On a recent gig there were some requests for autumn songs – “Autumn Leaves”‘ naturally, which never goes away but I never tire of either, as long as it’s not played too fast. Its imperishable structure and cyclical chords make it a great vehicle for blowing, plus people know and like it. Also “Autumn In New York”, which is maybe the best of this lot, a masterpiece with the great line describing Manhattan’s streets as “canyons of steel”.
“Autumn Nocturne”, “Autumn Serenade” and “Early Autumn” are also good tunes for this season, as are “September Song” and “Indian Summer”. We thought we’d put a medley of autumn tunes together and my ever febrile sense of punsmanship led me to suggest songs with the word “fall” in them, like “Let’s Fall In Love” or “I Fall In Love Too Easily”. Naturally these offerings were greeted with groans and blank looks, though no actual violence from my fellow musos. Come to think of it, Wayne Shorter wrote a tune called “Fall”, which is never played or asked for because nobody actually knows it.
Another one I like is “‘Tis Autumn” by a guy named Henry Nemo, no relation to Jules Verne’s nutty evil geneticist character. It’s a ballad with a really tuneful melody and cute, fanciful words which actually include some scat-like syllables:
Old Father Time checked, so there’d be no doubt;
Called on the North wind to come on out,
Then cupped his hands so proudly to shout,
“La-di-dah di-dah-di-dum, ’tis autumn!”
Trees say they’re tired, they’ve born too much fruit;
Charmed on the wayside, there’s no dispute.
Now shedding leaves, they don’t give a hoot –
La-di-dah di-dah-di-dum, ’tis autumn!
Then the birds got together to chirp about the weather
After makin’ their decision, in birdie-like precision,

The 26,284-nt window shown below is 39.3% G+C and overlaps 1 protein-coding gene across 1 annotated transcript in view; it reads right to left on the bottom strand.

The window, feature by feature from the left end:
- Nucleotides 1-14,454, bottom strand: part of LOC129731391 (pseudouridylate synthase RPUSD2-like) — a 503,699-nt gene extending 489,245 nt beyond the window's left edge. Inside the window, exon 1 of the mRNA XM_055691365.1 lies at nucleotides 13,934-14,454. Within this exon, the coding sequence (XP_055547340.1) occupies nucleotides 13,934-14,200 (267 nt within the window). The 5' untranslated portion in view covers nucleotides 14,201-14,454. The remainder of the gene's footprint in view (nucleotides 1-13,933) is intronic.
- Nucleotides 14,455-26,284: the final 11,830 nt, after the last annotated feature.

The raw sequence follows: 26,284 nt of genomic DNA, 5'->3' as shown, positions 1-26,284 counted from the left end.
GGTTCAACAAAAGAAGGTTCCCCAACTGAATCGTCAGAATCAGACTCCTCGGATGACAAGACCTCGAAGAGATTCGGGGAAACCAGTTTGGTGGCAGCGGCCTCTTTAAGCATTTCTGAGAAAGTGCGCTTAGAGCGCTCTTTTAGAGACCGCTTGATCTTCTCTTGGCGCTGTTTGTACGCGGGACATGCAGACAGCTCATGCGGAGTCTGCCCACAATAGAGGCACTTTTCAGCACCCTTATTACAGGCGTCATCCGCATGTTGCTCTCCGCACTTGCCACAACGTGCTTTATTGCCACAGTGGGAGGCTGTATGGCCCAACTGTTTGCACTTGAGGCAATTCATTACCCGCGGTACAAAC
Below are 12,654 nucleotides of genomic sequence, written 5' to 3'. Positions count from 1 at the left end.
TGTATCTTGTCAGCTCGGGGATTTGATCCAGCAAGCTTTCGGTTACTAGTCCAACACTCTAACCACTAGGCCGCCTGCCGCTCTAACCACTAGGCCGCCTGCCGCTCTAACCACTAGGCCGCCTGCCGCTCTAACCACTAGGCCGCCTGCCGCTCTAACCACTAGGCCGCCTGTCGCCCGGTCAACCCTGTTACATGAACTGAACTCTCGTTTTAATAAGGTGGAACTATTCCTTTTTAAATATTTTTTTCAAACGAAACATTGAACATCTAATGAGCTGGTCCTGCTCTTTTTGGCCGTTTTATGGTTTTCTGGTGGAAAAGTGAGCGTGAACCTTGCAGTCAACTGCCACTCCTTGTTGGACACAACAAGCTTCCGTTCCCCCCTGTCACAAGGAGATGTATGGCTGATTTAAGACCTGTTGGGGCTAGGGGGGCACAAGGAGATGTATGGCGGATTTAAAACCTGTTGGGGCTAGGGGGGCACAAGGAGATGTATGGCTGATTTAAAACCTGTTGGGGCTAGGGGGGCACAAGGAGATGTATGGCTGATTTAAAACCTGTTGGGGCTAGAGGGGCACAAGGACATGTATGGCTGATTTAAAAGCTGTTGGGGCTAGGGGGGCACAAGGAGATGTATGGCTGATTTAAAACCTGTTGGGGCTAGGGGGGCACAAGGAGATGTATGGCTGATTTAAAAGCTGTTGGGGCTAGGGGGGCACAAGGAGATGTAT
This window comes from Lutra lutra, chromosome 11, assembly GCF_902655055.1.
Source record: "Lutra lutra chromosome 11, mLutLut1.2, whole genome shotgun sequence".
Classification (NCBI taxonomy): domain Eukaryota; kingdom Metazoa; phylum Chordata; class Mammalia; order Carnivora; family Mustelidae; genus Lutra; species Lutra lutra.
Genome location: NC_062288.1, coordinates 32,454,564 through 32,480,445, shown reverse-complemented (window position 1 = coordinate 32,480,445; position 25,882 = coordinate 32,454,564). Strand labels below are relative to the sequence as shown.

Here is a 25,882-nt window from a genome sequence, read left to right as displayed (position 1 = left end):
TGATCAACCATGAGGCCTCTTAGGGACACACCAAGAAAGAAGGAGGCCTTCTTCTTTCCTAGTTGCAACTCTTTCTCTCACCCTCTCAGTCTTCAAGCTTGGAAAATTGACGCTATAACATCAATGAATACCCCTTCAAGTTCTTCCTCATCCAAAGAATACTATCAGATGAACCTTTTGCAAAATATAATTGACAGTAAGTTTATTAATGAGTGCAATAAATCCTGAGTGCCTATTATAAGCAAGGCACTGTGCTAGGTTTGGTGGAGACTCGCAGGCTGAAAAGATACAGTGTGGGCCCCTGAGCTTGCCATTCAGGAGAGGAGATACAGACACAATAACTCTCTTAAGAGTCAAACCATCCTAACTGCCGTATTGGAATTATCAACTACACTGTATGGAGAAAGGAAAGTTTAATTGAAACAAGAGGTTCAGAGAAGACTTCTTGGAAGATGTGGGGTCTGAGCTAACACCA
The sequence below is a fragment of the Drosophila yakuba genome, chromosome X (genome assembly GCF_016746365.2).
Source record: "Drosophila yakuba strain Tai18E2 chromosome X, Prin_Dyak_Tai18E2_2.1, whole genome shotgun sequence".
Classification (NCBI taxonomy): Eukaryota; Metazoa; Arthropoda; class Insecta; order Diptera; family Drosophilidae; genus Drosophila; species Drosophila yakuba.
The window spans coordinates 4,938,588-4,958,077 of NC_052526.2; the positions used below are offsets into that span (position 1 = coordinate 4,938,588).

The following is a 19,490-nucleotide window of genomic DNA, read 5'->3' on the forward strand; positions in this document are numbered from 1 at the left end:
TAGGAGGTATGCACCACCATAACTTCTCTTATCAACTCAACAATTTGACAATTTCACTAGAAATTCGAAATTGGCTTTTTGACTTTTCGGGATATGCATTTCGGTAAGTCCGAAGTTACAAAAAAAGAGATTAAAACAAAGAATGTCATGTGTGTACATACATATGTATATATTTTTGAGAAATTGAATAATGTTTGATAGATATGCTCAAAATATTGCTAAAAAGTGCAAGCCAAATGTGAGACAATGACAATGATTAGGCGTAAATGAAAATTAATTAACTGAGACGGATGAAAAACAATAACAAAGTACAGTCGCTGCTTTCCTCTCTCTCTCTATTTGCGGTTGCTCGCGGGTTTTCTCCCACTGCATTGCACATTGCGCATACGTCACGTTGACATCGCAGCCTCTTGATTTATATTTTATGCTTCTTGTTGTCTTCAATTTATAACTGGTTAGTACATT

Turned about, and made a beeline to the south.
My holding you close really is no crime –
Ask the birds and the trees and old Father Time.
It’s just to help the mercury climb.
Oh La-di-dah di-dah-di-dum, ’tis autumn.
The lah-di-dah business is pretty funny, though a slight cut above the infantile fa-la-la-la-lah nonsense of other great moments in white scat singing, like “Toora Loora Loora” or the “Shooby-dooby-do” of “Strangers In the Night”, living proof that even Frank Sinatra was human. Or how about “Good Morning Starshine” from Hair, with its asinine “Glibby glub gloopy, nibby nabby noopy….Tooby ooby wala, nooby aba waba…”. Jesus, they must have taken some bad acid that day.
The first time I heard “‘Tis Autumn” sung, I figured the singer had just forgotten the words in these spots, I never dreamed those actually were the words. Same with the Mmmm-mmm business on the bridge. It’s as if Nemo ran out of ideas in those bars and come to think of it, I often run out of ideas in bars too.
“‘Tis” really is a beautiful song though, my favourite record of it is by Richie Kamuca from late in his life. He sings it very tenderly with an approach not unlike Chet Baker’s, then plays a typically warm tenor solo, God he was good.
Musicians have lots of fun making up new words to songs, often of the unprintable variety. In the la-di-dah part on this one, we generally have a field day. We’ve been known to sing “The drummer’s dumb, I grabbed a gun, and shot him!”
Or, “It was rum, he showed his bum, his bottom!” That’s about as clean as it gets, I’m afraid.
Or, in tribute to the late, great jazz trombonist J.C. Higginbotham (his real name) – “He blew with glee, good old J.C., Higginbotham!”
I was playing “‘Tis Autumn” once on a gig with a singer and a saxophonist who shall remain nameless was playing some really beautiful obbligatos behind her. Except whenever we came to the la-di-dah bit, he whispered some not-so-sweet nothings in my ear about the singer, right along with the melody, making me laugh so hard I threw my back out, yet again. The singer turned around with a dirty look to see who was making all the racket and there was my man, horn in mouth, just as innocent as a choirboy and me doubled over, chortling away and almost peeing my pants.
Sometimes I feel guilty about taking the money for gigs.
© 2013 – 2015, Steve Wallace. All rights reserved.